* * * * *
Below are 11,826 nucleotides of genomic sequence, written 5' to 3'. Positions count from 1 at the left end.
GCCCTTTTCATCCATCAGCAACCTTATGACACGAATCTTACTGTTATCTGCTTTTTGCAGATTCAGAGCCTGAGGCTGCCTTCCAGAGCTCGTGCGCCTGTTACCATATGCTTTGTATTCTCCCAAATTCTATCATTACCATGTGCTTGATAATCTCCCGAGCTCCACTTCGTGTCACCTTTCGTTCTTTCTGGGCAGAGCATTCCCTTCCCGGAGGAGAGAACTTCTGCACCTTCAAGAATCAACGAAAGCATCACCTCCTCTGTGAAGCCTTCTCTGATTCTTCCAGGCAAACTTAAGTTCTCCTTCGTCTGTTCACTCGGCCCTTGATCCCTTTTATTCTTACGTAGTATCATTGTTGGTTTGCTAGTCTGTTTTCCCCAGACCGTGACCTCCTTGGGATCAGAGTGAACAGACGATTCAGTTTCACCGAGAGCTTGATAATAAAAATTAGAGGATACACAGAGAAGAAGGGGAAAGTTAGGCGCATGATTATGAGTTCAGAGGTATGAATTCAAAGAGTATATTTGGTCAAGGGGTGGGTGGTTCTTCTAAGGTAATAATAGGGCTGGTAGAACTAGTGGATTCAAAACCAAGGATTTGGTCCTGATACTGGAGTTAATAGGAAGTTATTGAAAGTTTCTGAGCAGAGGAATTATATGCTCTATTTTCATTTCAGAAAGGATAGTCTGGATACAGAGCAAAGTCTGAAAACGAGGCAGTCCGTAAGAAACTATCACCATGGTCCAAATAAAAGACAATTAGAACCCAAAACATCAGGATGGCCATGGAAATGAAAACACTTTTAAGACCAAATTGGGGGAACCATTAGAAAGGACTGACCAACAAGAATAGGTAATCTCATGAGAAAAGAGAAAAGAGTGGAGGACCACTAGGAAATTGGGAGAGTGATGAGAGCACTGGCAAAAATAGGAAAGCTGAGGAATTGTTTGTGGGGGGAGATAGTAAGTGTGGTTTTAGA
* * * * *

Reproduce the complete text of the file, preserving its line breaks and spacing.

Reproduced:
Below are 11,826 nucleotides of genomic sequence, written 5' to 3'. Positions count from 1 at the left end.
GCCCTTTTCATCCATCAGCAACCTTATGACACGAATCTTACTGTTATCTGCTTTTTGCAGATTCAGAGCCTGAGGCTGCCTTCCAGAGCTCGTGCGCCTGTTACCATATGCTTTGTATTCTCCCAAATTCTATCATTACCATGTGCTTGATAATCTCCCGAGCTCCACTTCGTGTCACCTTTCGTTCTTTCTGGGCAGAGCATTCCCTTCCCGGAGGAGAGAACTTCTGCACCTTCAAGAATCAACGAAAGCATCACCTCCTCTGTGAAGCCTTCTCTGATTCTTCCAGGCAAACTTAAGTTCTCCTTCGTCTGTTCACTCGGCCCTTGATCCCTTTTATTCTTACGTAGTATCATTGTTGGTTTGCTAGTCTGTTTTCCCCAGACCGTGACCTCCTTGGGATCAGAGTGAACAGACGATTCAGTTTCACCGAGAGCTTGATAATAAAAATTAGAGGATACACAGAGAAGAAGGGGAAAGTTAGGCGCATGATTATGAGTTCAGAGGTATGAATTCAAAGAGTATATTTGGTCAAGGGGTGGGTGGTTCTTCTAAGGTAATAATAGGGCTGGTAGAACTAGTGGATTCAAAACCAAGGATTTGGTCCTGATACTGGAGTTAATAGGAAGTTATTGAAAGTTTCTGAGCAGAGGAATTATATGCTCTATTTTCATTTCAGAAAGGATAGTCTGGATACAGAGCAAAGTCTGAAAACGAGGCAGTCCGTAAGAAACTATCACCATGGTCCAAATAAAAGACAATTAGAACCCAAAACATCAGGATGGCCATGGAAATGAAAACACTTTTAAGACCAAATTGGGGGAACCATTAGAAAGGACTGACCAACAAGAATAGGTAATCTCATGAGAAAAGAGAAAAGAGTGGAGGACCACTAGGAAATTGGGAGAGTGATGAGAGCACTGGCAAAAATAGGAAAGCTGAGGAATTGTTTGTGGGGGGAGATAGTAAGTGTGGTTTTAGA